Six years after the Fukushima disaster on March 11, 2011, 70% of the evacuated and forbidden areas have been freed up by Japanese authorities and the policy of returning the population to those areas continues. Two Genevans, Matthieu Berthod and Jean-Patrick Di Silvestro, recount their trip there and present the reality of Fukushima today with a book of drawings and photographs entitled "After the Waves - Around Fukushima".
The Fukushima nuclear accident was coupled with an earthquake of magnitude 9 and a tsunami that killed 20,000 people and destroyed 600 kilometres of coastline. In Odaka, the devastated area, triangular concrete breakwaters that weigh tons were brought down by the tsunami 3 kilometres inland. Photographer Jean-Patrick Di Silvestro recounts: "The wind was blowing, the squalls crossed the houses, the crows were croaking and that was all. The area was deserted."
In this area of Odaka, contaminated by the radioactivity of the nuclear power plant, the two artists met mainly with elderly people. "For example, Mrs. Hanoi, who was busy cleaning up the devastated land so that it could be cultivated for the next generation. An effort in vain for thousands of years to come."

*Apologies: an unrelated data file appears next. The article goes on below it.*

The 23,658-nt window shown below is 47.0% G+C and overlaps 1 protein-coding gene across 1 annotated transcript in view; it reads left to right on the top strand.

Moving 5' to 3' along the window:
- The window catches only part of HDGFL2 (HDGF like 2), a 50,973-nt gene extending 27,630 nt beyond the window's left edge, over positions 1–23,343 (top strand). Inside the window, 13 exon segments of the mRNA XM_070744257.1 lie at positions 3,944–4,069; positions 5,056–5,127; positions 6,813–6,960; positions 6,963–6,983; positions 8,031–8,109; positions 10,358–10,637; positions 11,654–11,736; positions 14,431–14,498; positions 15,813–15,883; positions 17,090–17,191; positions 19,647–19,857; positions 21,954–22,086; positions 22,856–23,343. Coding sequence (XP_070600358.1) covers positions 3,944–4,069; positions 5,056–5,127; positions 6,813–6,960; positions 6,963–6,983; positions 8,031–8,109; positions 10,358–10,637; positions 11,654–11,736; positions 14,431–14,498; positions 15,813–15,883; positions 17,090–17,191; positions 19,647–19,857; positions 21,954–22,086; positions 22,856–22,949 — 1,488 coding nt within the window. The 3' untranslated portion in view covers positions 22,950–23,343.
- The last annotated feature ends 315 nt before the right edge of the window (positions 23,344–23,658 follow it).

Through black and white drawings, in a sober and refined style, Matthieu Berthod wants to express the gravity of the situation. Jean-Patrick Di Silvedstro wants to show the reality "without dramatisation" through his colour photographs. They tell how everyday life is organised after the drama, with the hope of a future, even if the price to pay is extremely high.
The illustrator and the photographer hope that this book will help to ensure that the Swiss government respects its commitment to phase out nuclear energy and redoubles its effort to improve the safety of Switzerland's aging nuclear plants.
The book on Fukushima will be presented at the bookstore, Boulevard, in Geneva, on March 22, and at the Geneva Book and Press Fair on April 29 and 30.
(Text: Akiko Uehara; Translation: John Heilprin)